California prosecutors reveal how Scott Peterson's name may be linked to unemployment scam

Stephanie Sierra Image
Thursday, November 26, 2020
CA DAs reveal how Scott Peterson's name is linked to EDD fraud
California prosecutors revealed this week that tens of thousands of inmates, including Scott Peterson, are involved in an unemployment scheme stealing upwards of $1 billion worth of EDD benefits.

SAN FRANCISCO (KGO) -- The ABC7 I-Team is learning new details about widespread EDD fraud seeping through California state prisons and county jails.

Prosecutors revealed this week that tens of thousands of inmates are involved in a scheme stealing upwards of $1 billion worth of unemployment benefits.

RELATED: At least 35,000 CA unemployment claims filed for prison inmates, including Scott Peterson, DA says

Matthew Wilson is outraged.

"I'm down to my last package of ramen," said Wilson. "I'm still struggling and they told me it might be 12 to 14 weeks before it gets reversed."

Wilson is one of tens of thousands of Californians struggling to get unemployment. His claim was flagged as fraudulent last month and he has yet to see a dime.

"I don't know what to do," he said.

Meanwhile, prosecutors in five counties across the state say claims were successfully paid out under the names of tens of thousands of prison inmates across the state since March.

MORE: EDD mistakenly takes $10,000 from SF man's account in attempt to fight suspected fraud

How exactly?

"The information is being shared to people on the outside, so it's not just the inmates that are involved," said Anne Marie Schubert, Sacramento County District Attorney. "It's people on the outside because somebody has to receive the money."

Schubert is one of the lead investigators working on this state-wide case. She explains most inmates are asking partners outside the prison to file unemployment claims with their social security number.

"They can make a phone call to their friends and family, asking can you file on my behalf? We know that's happening because of jail communications," she said.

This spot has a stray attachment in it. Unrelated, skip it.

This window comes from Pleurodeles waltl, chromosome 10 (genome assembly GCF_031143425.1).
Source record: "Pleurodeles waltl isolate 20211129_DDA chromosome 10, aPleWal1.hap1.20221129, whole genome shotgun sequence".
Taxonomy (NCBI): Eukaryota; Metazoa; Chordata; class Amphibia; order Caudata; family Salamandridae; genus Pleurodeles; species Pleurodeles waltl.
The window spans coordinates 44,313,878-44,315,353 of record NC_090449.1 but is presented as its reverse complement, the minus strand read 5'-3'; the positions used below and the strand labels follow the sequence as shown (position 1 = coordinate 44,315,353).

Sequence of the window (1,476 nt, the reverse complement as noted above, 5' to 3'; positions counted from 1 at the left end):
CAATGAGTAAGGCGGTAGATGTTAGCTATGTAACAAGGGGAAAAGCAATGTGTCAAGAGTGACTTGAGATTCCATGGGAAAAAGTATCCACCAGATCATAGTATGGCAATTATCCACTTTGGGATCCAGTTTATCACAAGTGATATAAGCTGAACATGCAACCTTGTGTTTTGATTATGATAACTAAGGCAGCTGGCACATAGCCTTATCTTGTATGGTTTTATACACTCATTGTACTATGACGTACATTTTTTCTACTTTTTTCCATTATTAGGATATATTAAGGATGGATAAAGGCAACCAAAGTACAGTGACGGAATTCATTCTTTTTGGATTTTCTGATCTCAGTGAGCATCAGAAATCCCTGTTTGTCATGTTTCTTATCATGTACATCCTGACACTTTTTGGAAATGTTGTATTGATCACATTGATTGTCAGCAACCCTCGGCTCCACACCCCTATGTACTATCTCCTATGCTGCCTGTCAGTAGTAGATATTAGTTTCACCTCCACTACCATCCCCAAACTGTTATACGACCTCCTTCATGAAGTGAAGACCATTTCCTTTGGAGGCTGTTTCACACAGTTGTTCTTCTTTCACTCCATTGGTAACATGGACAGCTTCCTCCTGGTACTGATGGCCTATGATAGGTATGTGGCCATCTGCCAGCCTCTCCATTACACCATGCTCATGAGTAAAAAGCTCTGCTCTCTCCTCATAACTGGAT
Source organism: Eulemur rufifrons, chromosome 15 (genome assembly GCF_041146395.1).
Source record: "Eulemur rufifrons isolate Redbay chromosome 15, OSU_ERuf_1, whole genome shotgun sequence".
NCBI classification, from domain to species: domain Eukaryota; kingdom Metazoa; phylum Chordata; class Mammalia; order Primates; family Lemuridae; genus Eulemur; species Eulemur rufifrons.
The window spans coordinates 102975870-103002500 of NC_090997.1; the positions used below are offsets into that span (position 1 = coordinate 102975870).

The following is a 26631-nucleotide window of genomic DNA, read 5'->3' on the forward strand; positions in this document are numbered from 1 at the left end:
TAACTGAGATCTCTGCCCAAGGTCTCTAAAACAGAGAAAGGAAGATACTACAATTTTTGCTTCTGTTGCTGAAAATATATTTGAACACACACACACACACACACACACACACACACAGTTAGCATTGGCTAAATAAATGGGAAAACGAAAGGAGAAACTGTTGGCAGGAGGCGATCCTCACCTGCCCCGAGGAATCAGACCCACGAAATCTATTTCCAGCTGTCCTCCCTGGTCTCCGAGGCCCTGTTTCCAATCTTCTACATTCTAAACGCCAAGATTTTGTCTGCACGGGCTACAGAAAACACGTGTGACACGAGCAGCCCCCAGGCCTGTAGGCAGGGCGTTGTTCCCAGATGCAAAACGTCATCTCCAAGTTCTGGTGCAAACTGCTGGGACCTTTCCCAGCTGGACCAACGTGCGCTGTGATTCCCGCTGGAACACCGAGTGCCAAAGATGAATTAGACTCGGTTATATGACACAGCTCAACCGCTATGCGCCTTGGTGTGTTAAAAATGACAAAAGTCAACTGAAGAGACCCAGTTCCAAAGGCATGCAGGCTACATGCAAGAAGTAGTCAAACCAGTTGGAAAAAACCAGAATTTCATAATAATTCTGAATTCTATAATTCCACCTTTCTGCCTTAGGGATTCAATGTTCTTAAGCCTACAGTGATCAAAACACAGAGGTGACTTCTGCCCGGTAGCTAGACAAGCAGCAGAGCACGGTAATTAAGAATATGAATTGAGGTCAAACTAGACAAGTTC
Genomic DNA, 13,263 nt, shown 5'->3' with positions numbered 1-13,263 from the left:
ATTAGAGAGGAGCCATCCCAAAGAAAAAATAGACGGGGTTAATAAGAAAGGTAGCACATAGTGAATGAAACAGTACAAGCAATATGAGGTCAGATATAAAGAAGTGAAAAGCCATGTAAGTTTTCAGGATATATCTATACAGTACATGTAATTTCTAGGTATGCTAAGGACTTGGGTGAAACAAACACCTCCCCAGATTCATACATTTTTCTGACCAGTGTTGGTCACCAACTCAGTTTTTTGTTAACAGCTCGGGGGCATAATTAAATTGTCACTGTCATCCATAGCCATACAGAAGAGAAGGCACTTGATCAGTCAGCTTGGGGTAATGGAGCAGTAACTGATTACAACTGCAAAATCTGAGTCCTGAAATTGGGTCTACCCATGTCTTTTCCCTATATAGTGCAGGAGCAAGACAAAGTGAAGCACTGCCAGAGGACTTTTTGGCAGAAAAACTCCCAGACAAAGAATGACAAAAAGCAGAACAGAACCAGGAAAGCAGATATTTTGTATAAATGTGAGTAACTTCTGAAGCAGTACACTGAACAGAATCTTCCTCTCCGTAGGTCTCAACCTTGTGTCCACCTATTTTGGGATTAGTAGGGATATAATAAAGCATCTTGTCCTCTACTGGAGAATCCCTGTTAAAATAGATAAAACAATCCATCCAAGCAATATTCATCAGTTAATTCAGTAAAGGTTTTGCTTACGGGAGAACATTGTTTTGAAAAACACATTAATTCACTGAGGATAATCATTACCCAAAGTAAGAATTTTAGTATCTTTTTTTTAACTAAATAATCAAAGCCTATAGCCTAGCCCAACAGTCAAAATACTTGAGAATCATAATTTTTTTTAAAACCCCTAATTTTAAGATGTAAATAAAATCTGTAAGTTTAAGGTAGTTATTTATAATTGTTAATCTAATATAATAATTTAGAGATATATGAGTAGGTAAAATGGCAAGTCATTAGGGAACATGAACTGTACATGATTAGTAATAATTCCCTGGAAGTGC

"They oftentimes can use the jail phones to make the claims," she said. "They can use the contraband phones if they're in prison, which are illegal phones."

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From there the EDD debit cards are sent to addresses that criminals stake out to access the money. In a few rare cases, the money has been sent directly to the prisons.

From March to August, 35,000 claims have been filed in the name of California state prison inmates. This includes the names of 133 inmates on death row, like Scott Peterson.

Stephanie: "Is there any evidence to suggest Scott Peterson was actually involved in this?"

Schubert: "What I would say in general, because there are high profile names that are on the list, clearly the claims were filed under the individual's name."

Schubert also pointed out just because Peterson's name is listed, doesn't prove he's directly involved.

"There's a number of different ways and it's important that people understand that," she said. "Just because John Doe's name was on the list, does not mean John Doe did it himself, it could mean that he was involved...or it could mean that someone else took his identity."

RELATED: 'People need help': As many as 1 in every 3 EDD claims is fraudulent, security firm says

Governor Newsom announced Tuesday the Office of Emergency Services will launch a taskforce to support further investigations by local district attorneys.

State Assemblyman Jim Patterson (R-Fresno) says that's not good enough.

"Mr. Governor, get your head out of the French Laundry and do your job," said Patterson.

Patterson sits on the budget subcommittee overseeing EDD. He believes the agency could be helping facilitate the fraud.

"I think EDD, is sort of a dim-witted accomplice to all of this," he said. "They knew about this. They were warned about this, not just a few months, but years ago by a continuing review of the California state auditor. And they absolutely did nothing."

VIDEO: DA explains how inmates at San Mateo County jail got $250K in EDD benefits

While a million workers still can't get unemployment benefits, EDD paid out a quarter million dollars to jail inmates running a scheme behind bars.

Now, people like Wilson are paying the price.

"Thanksgiving is tomorrow, Christmas is a month away and we have people getting evicted...people who had cars and couldn't pay for them," Wilson said.

Prosecutors said it is virtually impossible to retrieve the money that has been sent out as a part of the operation.

ABC7 has reached out to the Governor for further comment, but his office says the taskforce is already in talks with district attorneys to create a cross-referencing system. The idea is to mirror what's available in 35 other states that allow prison inmate data to be checked with EDD claims.

The ABC7 I-Team has made several attempts to reach the EDD, but has yet to hear back.

See more stories and videos related to unemployment in California here.